Winters in the UK may not be as harsh as they are in other European countries but they still take their toll on our gardens. Our Garden Buildings are hand-crafted for longevity, but that doesn't mean that there are not things you can do to help. Here are our top tips on how best to look after your garden buildings through the cold, wet and frosty months of the year.
Avoid damp developing
- First of all, use a set of steps or a ladder to inspect the roof of your building: what does it look like? The chances are you will be faced with leaves from surrounding trees, maybe some mud and twigs. These need to be removed to avoid potential water build-up (and ultimately damp) where rain can’t escape and pools on top of the roof.
- Carry out the same process on your guttering. Do they need unclogging? Is there any build-up inside that needs removing to avoid water getting stuck? As water contracts and expands with the changing temperatures, the guttering can suffer long-term damage.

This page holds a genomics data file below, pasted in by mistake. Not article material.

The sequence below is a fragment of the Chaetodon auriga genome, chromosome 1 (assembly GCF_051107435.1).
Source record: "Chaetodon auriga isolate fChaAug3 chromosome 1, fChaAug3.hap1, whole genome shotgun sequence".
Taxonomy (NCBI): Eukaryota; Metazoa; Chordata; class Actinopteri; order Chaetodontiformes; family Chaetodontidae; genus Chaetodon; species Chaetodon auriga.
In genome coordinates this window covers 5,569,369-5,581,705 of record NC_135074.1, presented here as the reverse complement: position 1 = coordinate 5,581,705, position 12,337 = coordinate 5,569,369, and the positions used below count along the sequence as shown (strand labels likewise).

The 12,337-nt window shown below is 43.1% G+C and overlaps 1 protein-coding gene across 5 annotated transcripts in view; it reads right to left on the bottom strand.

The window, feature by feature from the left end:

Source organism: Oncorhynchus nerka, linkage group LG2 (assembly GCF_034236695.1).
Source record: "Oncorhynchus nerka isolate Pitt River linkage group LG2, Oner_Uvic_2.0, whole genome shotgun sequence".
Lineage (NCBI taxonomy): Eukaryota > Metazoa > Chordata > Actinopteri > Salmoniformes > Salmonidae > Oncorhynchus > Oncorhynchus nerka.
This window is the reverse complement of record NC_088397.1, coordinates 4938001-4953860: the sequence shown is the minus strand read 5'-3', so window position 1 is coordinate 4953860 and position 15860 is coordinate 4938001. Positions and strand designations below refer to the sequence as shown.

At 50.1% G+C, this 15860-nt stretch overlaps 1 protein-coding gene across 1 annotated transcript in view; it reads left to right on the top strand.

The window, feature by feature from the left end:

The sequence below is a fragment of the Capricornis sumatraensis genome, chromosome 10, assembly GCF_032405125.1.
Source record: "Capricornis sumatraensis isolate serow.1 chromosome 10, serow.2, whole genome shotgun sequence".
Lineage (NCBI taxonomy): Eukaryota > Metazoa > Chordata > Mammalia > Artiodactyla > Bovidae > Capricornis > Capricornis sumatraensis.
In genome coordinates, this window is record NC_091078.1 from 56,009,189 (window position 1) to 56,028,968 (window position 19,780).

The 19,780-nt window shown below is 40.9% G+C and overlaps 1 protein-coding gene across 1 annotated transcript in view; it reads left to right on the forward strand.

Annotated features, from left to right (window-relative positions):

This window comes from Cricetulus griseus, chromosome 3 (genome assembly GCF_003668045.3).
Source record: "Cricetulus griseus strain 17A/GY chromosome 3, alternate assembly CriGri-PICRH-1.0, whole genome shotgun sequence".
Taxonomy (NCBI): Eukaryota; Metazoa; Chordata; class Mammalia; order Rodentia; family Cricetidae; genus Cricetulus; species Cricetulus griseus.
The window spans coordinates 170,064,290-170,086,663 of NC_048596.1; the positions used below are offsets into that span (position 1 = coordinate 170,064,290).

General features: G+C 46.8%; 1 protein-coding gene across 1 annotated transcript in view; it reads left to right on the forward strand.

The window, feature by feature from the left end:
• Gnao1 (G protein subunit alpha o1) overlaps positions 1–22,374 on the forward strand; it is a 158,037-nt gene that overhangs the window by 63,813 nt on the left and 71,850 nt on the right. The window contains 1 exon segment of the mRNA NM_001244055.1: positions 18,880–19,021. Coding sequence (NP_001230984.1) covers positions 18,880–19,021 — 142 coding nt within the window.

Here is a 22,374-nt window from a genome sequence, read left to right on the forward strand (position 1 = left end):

- Is there anything in close proximity to, or resting up against the side your building? Be in mud, turf or timber move it away as this can attract damp, which will eventually rot your building.
Remove low-hanging branches
Are there any branches getting rather close to the roof of your building? If so, make sure to clip them back to a safe distance to avoid any damage to the roof or sides of your building.
Clean your building
Your building will likely get dirty over winter, so if you want to clean it you will need a bucket of warm, soapy water (no bleach or harsh chemicals should be used, just some washing up liquid will do the trick to avoid damaging any paintwork) and a soft sponge (not a scourer or anything abrasive to avoid scratches). Gently work all of the mud and grime off it. Finally, clean any windows you have until it looks as good as new again.
Not only do these house-keeping (shed-keeping) tips keep your building looking good through the winter, but they also help its longevity by avoiding any problems that may cause damage to it in the long-term.
Hopefully these pointers have been of some use and you can make sure that your building stays in tip-top condition, even through winter.